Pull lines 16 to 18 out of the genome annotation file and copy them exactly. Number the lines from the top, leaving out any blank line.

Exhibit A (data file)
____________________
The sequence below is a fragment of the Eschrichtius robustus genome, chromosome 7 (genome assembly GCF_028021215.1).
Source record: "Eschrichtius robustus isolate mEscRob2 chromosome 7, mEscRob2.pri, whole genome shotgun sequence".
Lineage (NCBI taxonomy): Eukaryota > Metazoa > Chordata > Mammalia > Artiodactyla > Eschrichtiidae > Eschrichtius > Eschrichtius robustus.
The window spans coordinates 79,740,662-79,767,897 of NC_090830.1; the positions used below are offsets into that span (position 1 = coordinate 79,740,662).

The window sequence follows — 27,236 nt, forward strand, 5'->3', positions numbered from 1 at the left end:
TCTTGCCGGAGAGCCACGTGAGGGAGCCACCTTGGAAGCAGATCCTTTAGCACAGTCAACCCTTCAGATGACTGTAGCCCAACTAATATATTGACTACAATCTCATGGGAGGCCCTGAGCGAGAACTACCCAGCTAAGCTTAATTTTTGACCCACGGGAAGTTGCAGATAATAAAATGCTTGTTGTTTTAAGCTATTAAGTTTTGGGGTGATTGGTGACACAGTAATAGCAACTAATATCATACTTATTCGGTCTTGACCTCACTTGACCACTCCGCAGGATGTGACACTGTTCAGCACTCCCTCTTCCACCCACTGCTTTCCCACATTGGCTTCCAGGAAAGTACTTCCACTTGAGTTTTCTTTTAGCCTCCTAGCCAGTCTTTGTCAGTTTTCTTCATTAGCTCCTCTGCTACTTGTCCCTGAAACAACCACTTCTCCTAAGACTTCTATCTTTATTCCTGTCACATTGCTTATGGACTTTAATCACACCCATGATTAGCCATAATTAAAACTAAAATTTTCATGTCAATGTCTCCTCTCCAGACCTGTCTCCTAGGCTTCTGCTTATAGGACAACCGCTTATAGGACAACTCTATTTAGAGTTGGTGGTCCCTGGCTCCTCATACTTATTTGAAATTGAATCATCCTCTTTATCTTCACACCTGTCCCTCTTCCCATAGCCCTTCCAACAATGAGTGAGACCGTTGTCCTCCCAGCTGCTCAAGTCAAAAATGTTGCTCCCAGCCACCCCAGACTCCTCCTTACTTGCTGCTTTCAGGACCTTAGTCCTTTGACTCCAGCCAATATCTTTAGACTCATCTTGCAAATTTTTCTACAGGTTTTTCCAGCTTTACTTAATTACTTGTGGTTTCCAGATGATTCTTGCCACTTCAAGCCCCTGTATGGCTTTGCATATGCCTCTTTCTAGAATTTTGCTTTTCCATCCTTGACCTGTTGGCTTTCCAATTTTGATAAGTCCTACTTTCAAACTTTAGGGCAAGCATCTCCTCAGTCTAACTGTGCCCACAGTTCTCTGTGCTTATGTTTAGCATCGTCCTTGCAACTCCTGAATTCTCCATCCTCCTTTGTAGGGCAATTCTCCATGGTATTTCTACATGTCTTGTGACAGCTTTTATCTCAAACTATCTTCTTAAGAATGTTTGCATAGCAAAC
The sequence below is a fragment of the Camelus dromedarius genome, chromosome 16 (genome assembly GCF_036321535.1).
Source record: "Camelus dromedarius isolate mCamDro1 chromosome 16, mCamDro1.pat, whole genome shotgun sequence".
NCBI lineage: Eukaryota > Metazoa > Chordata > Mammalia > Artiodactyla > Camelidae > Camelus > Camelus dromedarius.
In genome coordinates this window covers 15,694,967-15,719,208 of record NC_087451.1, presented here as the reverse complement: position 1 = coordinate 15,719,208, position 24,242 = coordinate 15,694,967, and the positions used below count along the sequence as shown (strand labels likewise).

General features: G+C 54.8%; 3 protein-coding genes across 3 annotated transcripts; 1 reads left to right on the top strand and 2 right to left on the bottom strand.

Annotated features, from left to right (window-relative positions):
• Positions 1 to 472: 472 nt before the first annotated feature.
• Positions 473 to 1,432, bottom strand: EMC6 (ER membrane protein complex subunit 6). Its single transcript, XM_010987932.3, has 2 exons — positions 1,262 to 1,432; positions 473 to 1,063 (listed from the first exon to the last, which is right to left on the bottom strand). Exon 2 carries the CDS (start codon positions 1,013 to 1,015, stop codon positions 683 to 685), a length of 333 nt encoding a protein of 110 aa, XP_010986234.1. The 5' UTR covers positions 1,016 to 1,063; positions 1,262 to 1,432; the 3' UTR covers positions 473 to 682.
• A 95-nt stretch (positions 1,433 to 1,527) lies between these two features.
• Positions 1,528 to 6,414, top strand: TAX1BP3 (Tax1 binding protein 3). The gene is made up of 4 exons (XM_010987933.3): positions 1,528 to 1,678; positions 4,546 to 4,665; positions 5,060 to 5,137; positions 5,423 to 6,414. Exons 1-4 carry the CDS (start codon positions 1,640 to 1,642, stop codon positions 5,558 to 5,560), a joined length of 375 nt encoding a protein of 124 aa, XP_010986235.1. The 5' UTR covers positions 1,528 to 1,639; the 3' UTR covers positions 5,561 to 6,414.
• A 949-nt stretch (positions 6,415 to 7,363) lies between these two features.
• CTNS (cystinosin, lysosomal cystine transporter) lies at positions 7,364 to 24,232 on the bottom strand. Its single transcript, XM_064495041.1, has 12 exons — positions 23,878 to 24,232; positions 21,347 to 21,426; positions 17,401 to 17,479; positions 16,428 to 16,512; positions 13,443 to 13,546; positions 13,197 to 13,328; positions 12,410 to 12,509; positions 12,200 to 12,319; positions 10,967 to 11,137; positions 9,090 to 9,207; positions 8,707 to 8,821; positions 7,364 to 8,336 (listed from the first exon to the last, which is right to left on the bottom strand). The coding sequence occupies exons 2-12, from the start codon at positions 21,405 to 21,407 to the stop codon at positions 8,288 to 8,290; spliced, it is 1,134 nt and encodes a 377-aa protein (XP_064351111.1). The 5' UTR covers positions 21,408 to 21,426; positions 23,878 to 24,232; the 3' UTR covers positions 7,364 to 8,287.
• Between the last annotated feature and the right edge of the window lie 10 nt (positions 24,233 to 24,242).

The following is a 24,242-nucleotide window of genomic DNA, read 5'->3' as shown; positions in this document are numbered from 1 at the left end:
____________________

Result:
• Positions 1,528 to 6,414, top strand: TAX1BP3 (Tax1 binding protein 3). The gene is made up of 4 exons (XM_010987933.3): positions 1,528 to 1,678; positions 4,546 to 4,665; positions 5,060 to 5,137; positions 5,423 to 6,414. Exons 1-4 carry the CDS (start codon positions 1,640 to 1,642, stop codon positions 5,558 to 5,560), a joined length of 375 nt encoding a protein of 124 aa, XP_010986235.1. The 5' UTR covers positions 1,528 to 1,639; the 3' UTR covers positions 5,561 to 6,414.
• A 949-nt stretch (positions 6,415 to 7,363) lies between these two features.
• CTNS (cystinosin, lysosomal cystine transporter) lies at positions 7,364 to 24,232 on the bottom strand. Its single transcript, XM_064495041.1, has 12 exons — positions 23,878 to 24,232; positions 21,347 to 21,426; positions 17,401 to 17,479; positions 16,428 to 16,512; positions 13,443 to 13,546; positions 13,197 to 13,328; positions 12,410 to 12,509; positions 12,200 to 12,319; positions 10,967 to 11,137; positions 9,090 to 9,207; positions 8,707 to 8,821; positions 7,364 to 8,336 (listed from the first exon to the last, which is right to left on the bottom strand). The coding sequence occupies exons 2-12, from the start codon at positions 21,405 to 21,407 to the stop codon at positions 8,288 to 8,290; spliced, it is 1,134 nt and encodes a 377-aa protein (XP_064351111.1). The 5' UTR covers positions 21,408 to 21,426; positions 23,878 to 24,232; the 3' UTR covers positions 7,364 to 8,287.